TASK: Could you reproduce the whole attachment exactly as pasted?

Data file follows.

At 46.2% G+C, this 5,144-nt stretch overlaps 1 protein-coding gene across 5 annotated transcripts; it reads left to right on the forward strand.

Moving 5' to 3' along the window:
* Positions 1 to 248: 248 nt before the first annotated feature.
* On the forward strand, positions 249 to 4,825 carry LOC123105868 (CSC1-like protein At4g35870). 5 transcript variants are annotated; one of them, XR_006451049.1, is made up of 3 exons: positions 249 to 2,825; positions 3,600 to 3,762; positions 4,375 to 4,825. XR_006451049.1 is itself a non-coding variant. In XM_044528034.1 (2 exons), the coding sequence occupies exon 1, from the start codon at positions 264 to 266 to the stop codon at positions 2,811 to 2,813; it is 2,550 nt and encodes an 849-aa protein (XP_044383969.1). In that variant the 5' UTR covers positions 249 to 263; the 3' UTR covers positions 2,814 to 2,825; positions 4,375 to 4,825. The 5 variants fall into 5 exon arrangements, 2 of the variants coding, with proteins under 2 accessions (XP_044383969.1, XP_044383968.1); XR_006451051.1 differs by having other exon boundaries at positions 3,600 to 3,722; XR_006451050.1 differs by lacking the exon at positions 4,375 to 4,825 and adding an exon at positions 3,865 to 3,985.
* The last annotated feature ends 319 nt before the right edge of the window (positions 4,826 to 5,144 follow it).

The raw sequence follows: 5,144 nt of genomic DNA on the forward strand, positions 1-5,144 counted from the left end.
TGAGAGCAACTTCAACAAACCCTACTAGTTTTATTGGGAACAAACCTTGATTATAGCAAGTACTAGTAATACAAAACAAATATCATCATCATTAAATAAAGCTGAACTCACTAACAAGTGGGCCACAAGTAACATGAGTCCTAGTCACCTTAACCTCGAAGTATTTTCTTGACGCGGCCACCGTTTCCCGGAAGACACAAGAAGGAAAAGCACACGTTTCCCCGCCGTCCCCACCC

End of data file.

At 46.2% G+C, this 5,144-nt stretch overlaps 1 protein-coding gene across 5 annotated transcripts; it reads left to right on the forward strand.

Moving 5' to 3' along the window:
* Positions 1 to 248: 248 nt before the first annotated feature.
* On the forward strand, positions 249 to 4,825 carry LOC123105868 (CSC1-like protein At4g35870). 5 transcript variants are annotated; one of them, XR_006451049.1, is made up of 3 exons: positions 249 to 2,825; positions 3,600 to 3,762; positions 4,375 to 4,825. XR_006451049.1 is itself a non-coding variant. In XM_044528034.1 (2 exons), the coding sequence occupies exon 1, from the start codon at positions 264 to 266 to the stop codon at positions 2,811 to 2,813; it is 2,550 nt and encodes an 849-aa protein (XP_044383969.1). In that variant the 5' UTR covers positions 249 to 263; the 3' UTR covers positions 2,814 to 2,825; positions 4,375 to 4,825. The 5 variants fall into 5 exon arrangements, 2 of the variants coding, with proteins under 2 accessions (XP_044383969.1, XP_044383968.1); XR_006451051.1 differs by having other exon boundaries at positions 3,600 to 3,722; XR_006451050.1 differs by lacking the exon at positions 4,375 to 4,825 and adding an exon at positions 3,865 to 3,985.
* The last annotated feature ends 319 nt before the right edge of the window (positions 4,826 to 5,144 follow it).

The raw sequence follows: 5,144 nt of genomic DNA on the forward strand, positions 1-5,144 counted from the left end.
TGAGAGCAACTTCAACAAACCCTACTAGTTTTATTGGGAACAAACCTTGATTATAGCAAGTACTAGTAATACAAAACAAATATCATCATCATTAAATAAAGCTGAACTCACTAACAAGTGGGCCACAAGTAACATGAGTCCTAGTCACCTTAACCTCGAAGTATTTTCTTGACGCGGCCACCGTTTCCCGGAAGACACAAGAAGGAAAAGCACACGTTTCCCCGCCGTCCCCACCC